Hyde housing association has formally submitted its plans to build nearly 1,300 new homes on the Charlton riverside, making it the third major scheme to enter the planning process.
It has put in a detailed planning application to Greenwich Council to build 762 homes on two plots either side of Herringham Road, close to the Thames Barrier, with blocks of up to 10 storeys. It is calling the site Herringham Quarter.
One set of blocks would replace Maybank Wharf, the current Westminster Waste recycling yard. Of the 524 flats planned for the riverside site, 21.5% would be for shared ownership, 21% would be for London Affordable Rent, a form of social rent.
The other set of blocks, to the south, would offer 238 flats, all for London Affordable Rent. It says it plans to take vacant possession of both sites in March. Retail and workshops are also in the plans along with open spaces and a new flood defence wall.
Hyde also plans to build 530 homes on two adjoining sites closer to the Thames Barrier. However, it has only asked for outline permission for these sites; it does not expect to take possession of the land until 2024. One set of blocks would be of 203 flats for private sale, the other would be of 285 flats with 9% London Affordable Rent and 48% shared ownership.
Access to the new homes, however, could be a challenge for the first residents – with the sole route in and out of the site being via the industrial yards of Eastmoor Street. Hyde says it has agreed with Transport for London for a bus route to serve the site – but oddly, it would be an extension of the 301 route to Woolwich, rather than a route to North Greenwich or Charlton station. While this would be cheap to provide, it would be lumbering residents with the cost of commuting from zone 4 even though they would be living in zone 3.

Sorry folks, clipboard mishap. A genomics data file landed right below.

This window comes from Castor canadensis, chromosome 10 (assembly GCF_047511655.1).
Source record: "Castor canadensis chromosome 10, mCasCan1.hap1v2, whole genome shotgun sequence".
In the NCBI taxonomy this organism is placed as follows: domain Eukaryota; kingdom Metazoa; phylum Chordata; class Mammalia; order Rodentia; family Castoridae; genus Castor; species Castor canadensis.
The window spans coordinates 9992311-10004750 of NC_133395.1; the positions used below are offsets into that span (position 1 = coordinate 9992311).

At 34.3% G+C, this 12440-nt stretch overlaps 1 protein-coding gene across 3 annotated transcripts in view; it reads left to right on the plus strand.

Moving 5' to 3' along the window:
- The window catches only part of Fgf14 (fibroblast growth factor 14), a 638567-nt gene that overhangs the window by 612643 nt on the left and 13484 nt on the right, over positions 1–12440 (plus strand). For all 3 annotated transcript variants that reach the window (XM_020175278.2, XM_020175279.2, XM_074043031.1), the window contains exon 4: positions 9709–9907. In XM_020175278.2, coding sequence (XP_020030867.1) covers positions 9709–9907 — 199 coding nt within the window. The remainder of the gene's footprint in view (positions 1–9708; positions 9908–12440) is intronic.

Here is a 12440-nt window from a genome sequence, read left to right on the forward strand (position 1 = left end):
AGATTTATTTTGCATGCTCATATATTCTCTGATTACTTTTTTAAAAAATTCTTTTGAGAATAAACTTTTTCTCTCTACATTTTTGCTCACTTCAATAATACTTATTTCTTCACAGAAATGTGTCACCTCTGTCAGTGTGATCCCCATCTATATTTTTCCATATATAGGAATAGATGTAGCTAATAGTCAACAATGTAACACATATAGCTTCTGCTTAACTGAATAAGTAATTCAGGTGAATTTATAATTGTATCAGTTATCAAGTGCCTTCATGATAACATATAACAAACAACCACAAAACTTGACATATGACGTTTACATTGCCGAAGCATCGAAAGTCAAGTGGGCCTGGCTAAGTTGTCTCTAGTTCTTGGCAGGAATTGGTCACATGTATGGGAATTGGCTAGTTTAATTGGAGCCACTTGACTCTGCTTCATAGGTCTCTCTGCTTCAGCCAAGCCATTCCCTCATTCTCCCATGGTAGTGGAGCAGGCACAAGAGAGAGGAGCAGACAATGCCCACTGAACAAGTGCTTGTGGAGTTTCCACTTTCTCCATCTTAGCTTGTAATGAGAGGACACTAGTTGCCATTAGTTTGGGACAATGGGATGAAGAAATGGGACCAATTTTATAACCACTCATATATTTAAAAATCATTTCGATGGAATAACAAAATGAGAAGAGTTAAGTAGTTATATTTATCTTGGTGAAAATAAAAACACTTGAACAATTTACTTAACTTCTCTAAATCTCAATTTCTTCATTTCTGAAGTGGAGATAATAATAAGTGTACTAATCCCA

The riverside development will also have to contend with Riverside Wharf – the Tarmac yard – as a neighbour. As at Greenwich Millennium Village, one block will be built to shield the development from the industrial use.
Much of what is in the planned development has already been trailed at public exhibitions. But the application submitted to Greenwich Council does provide some very useful context as to the wider Charlton Riverside project and its neighbour at Greenwich Peninsula.
The other four schemes, from west to east, are:
- The infamous Rockwell development off Anchor and Hope Lane, promising 771 homes but hated by its neighbours and refused by both Greenwich Council and, surprisingly, London mayor Sadiq Khan, who said he did not want “growth at any cost”. Rather than negotiate with the neighbours, Rockwell has gone to the planning inspectors – a public inquiry begins on 19 November at The Valley.
- 1,500 homes from developer Montreaux on the industrial estate containing the Stone Foundries plant behind the Stone Lake retail park. The land has just been sold and the scheme has not yet entered planning.
- 500 homes are planned by developer Komoto at what it calls Flint Glass Wharf, the former Johnsen and Jorgensen glassworks which closed in 1981, between the Tarmac works and the Thames Barrier;
- U+I plans 500 homes on the old Siemens glassworks site on the Charlton/Woolwich border, along with a co-working hub for local businesses and space for light industry. A planning application for Faraday Works is expected imminently.
Want to see what the riverside could look like in a decade?
You can find the full planning documents – and send your thoughts to the council – on its planning website (reference 19/3456/F). If you read nothing else, have a look at the first volume of its transport and access statement, which is where we’ve lifted the images from.
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